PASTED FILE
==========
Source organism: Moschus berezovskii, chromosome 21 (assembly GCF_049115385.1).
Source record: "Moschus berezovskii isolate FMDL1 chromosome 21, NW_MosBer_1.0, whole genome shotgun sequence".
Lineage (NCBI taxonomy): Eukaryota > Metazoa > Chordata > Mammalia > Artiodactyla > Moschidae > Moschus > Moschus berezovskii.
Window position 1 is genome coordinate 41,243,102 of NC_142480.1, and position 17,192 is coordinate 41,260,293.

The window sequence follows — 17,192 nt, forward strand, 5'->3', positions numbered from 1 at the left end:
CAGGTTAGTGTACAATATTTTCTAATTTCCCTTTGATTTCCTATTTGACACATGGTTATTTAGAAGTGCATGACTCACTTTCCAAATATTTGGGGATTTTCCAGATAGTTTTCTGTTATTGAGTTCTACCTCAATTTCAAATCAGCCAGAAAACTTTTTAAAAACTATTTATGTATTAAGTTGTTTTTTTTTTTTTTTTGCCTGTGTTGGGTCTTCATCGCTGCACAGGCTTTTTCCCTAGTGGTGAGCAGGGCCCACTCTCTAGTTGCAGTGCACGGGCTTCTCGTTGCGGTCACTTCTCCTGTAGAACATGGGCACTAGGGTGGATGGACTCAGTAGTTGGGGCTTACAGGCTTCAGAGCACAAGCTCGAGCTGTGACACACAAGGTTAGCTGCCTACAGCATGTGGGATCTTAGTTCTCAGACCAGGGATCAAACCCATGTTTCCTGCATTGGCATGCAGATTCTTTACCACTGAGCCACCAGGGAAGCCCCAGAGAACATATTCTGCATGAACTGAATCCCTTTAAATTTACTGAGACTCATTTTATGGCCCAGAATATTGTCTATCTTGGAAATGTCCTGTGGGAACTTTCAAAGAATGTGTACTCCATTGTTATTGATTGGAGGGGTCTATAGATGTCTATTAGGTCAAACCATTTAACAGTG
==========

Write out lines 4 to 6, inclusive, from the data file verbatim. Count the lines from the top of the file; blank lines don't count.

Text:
Window position 1 is genome coordinate 41,243,102 of NC_142480.1, and position 17,192 is coordinate 41,260,293.

The window sequence follows — 17,192 nt, forward strand, 5'->3', positions numbered from 1 at the left end:
CAGGTTAGTGTACAATATTTTCTAATTTCCCTTTGATTTCCTATTTGACACATGGTTATTTAGAAGTGCATGACTCACTTTCCAAATATTTGGGGATTTTCCAGATAGTTTTCTGTTATTGAGTTCTACCTCAATTTCAAATCAGCCAGAAAACTTTTTAAAAACTATTTATGTATTAAGTTGTTTTTTTTTTTTTTTTGCCTGTGTTGGGTCTTCATCGCTGCACAGGCTTTTTCCCTAGTGGTGAGCAGGGCCCACTCTCTAGTTGCAGTGCACGGGCTTCTCGTTGCGGTCACTTCTCCTGTAGAACATGGGCACTAGGGTGGATGGACTCAGTAGTTGGGGCTTACAGGCTTCAGAGCACAAGCTCGAGCTGTGACACACAAGGTTAGCTGCCTACAGCATGTGGGATCTTAGTTCTCAGACCAGGGATCAAACCCATGTTTCCTGCATTGGCATGCAGATTCTTTACCACTGAGCCACCAGGGAAGCCCCAGAGAACATATTCTGCATGAACTGAATCCCTTTAAATTTACTGAGACTCATTTTATGGCCCAGAATATTGTCTATCTTGGAAATGTCCTGTGGGAACTTTCAAAGAATGTGTACTCCATTGTTATTGATTGGAGGGGTCTATAGATGTCTATTAGGTCAAACCATTTAACAGTG